How to Calculate Individual Income from a Joint Return on the FAFSA

A step-by-step guide to the FAFSA, what it means to file jointly, and how to calculate individual income from it

Are you filing your FAFSA and trying to calculate yours or your parents individual income from a joint return? Here’s our hassle-free guide on what it means to file jointly on the FAFSA and how to calculate individual income from your joint return.

Hand placing coin into piggy bank
Filing your FAFSA is the only way to be considered for Stafford subsidized and unsubsidized loans, as well as state grants and work studies. Regardless of whether you are certain you’ll qualify for these programs or not, you should fill out the application just in case.

What is the FAFSA and Why You Should be Filing it

The benefits to filling out the FAFSA and what its application entails

The Free Application for Federal Student Aid, often simplified to FAFSA, is a form for both undergraduate and graduate students to fill out in order to receive federal aid towards their education. The application involves reporting household income -- including parents’ income as well as the student’s. The application involves referring to tax information like W2’s and tax returns, and it asks for other general information about the student.

Filling out the FAFSA is absolutely essential to receive funds towards college; it qualifies students for grants, subsidized and unsubsidized loans, work studies, and more. The FAFSA is required of students from both private, public, and state-affiliated universities and can be filled out by students of all financial backgrounds.

By not taking the time to fill out a FAFSA each year, you could be missing out on opportunities to finance your education, so make sure to set aside some time each year to complete it. When you’re filling it out, it’s vital to complete each part of it carefully, avoiding any possible errors. Avoiding errors helps for the FAFSA to process more quickly, but if any mistakes are made on it, you can always go back and adjust your responses.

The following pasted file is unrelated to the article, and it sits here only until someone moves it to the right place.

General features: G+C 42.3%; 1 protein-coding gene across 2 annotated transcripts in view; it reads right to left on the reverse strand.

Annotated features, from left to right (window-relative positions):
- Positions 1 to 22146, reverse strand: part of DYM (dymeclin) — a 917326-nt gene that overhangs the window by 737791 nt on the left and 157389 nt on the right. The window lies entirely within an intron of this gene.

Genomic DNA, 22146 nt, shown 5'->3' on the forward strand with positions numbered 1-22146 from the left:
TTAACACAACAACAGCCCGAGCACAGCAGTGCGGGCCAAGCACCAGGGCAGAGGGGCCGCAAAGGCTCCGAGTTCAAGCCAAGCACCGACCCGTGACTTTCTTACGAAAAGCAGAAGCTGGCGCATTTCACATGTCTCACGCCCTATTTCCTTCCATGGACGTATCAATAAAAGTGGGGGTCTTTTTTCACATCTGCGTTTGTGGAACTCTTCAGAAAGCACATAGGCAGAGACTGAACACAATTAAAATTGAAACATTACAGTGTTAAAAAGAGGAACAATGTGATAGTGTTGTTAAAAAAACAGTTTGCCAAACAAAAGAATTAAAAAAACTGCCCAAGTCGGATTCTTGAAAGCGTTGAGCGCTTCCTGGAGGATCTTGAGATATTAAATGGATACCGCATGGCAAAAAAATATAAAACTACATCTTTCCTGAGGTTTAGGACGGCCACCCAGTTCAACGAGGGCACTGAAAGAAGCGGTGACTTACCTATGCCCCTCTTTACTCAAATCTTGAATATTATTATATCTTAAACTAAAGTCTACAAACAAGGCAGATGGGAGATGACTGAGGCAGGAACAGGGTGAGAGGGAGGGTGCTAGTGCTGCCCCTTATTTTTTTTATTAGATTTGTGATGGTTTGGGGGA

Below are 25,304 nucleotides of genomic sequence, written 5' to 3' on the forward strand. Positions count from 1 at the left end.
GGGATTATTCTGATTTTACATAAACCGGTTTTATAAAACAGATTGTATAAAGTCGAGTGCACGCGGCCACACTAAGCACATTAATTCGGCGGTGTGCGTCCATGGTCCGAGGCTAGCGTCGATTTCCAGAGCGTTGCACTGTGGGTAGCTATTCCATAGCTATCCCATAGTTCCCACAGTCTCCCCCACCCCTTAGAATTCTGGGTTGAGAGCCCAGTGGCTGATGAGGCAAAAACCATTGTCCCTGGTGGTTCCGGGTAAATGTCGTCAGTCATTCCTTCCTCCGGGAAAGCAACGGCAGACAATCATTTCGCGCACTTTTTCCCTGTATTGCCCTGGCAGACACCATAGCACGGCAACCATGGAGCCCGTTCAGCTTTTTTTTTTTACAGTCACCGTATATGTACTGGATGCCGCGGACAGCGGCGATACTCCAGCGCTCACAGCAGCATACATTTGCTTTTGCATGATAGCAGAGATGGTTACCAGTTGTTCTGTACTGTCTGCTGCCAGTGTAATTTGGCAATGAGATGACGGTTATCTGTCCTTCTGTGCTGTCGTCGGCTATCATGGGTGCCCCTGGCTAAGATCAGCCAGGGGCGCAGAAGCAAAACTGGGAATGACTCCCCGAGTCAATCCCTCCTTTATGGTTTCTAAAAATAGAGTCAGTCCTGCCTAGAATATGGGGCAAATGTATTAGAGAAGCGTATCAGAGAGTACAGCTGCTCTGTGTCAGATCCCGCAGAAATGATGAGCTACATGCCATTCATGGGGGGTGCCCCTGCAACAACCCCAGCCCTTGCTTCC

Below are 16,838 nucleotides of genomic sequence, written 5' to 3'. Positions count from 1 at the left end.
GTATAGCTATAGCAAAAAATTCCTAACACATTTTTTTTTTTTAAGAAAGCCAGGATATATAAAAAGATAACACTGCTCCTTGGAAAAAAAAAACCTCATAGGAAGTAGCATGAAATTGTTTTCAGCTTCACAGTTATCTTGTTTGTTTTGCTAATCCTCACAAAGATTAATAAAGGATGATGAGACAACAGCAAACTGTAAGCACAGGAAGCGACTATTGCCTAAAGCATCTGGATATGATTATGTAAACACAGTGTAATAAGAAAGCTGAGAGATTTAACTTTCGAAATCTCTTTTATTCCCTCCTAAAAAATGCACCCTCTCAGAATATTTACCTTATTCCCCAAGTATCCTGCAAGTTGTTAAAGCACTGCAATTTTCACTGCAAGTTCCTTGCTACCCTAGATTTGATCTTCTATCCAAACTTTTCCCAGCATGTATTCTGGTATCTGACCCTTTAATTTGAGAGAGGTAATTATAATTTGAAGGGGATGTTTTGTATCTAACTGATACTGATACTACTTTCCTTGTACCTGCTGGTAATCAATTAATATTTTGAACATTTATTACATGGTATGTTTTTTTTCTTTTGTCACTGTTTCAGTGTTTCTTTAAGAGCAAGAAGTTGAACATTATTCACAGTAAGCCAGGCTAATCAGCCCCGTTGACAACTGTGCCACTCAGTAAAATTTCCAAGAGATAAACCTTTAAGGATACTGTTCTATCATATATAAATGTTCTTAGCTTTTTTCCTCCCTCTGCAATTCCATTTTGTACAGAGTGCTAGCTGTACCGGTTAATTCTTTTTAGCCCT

For more information about the FAFSA, check out our guide to the application.

Two students viewing computer
If you qualify to file your taxes independently, it could improve your chances of receiving more financial aid, especially if you’re an undergraduate student. If you think you might qualify as independent, check on FAFSA’s website before you fill out the application to verify your status.

What it Means to File Jointly

The difference between filing jointly and separately, and how it can affect your financial aid

There are multiple different situations that can be described on the FAFSA, depending on the type of student you are, your marriage status, and how old you are. If you’re an undergraduate student and are still a dependent of your parents, then your parents’ income will be included on your application. Whether your parents are divorced, separated, or married, both of their incomes will need to be reported on the application in order for the FAFSA to represent an accurate picture of your household income.

Filing jointly through the FAFSA implies that your parents’ income was reported from one joint tax form. This tax form, many times a 1040 tax form, combines both parents’ income and reports their adjusted gross income in one amount. This number can be used on your FAFSA, depending on how your application was filled out.

A quick and easy tool that FAFSA recently introduced for their applicants is the IRS Data Retrieval Tool, which speeds up the application process by taking data from the IRS’s database and putting it directly into a student’s FAFSA. Because this process allows only verified tax information to be added to the FAFSA, little to no mistakes occur with the income section of the application. All applicants can choose whether or not to report data this way, or they can opt to retrieve their income data through the online tool regardless of whether their parents choose to.

By using the IRS Data Retrieval Tool, students can cut out any extra time that it takes to calculate or find paperwork to report their income, their parents income, or other pieces of information from their tax documents.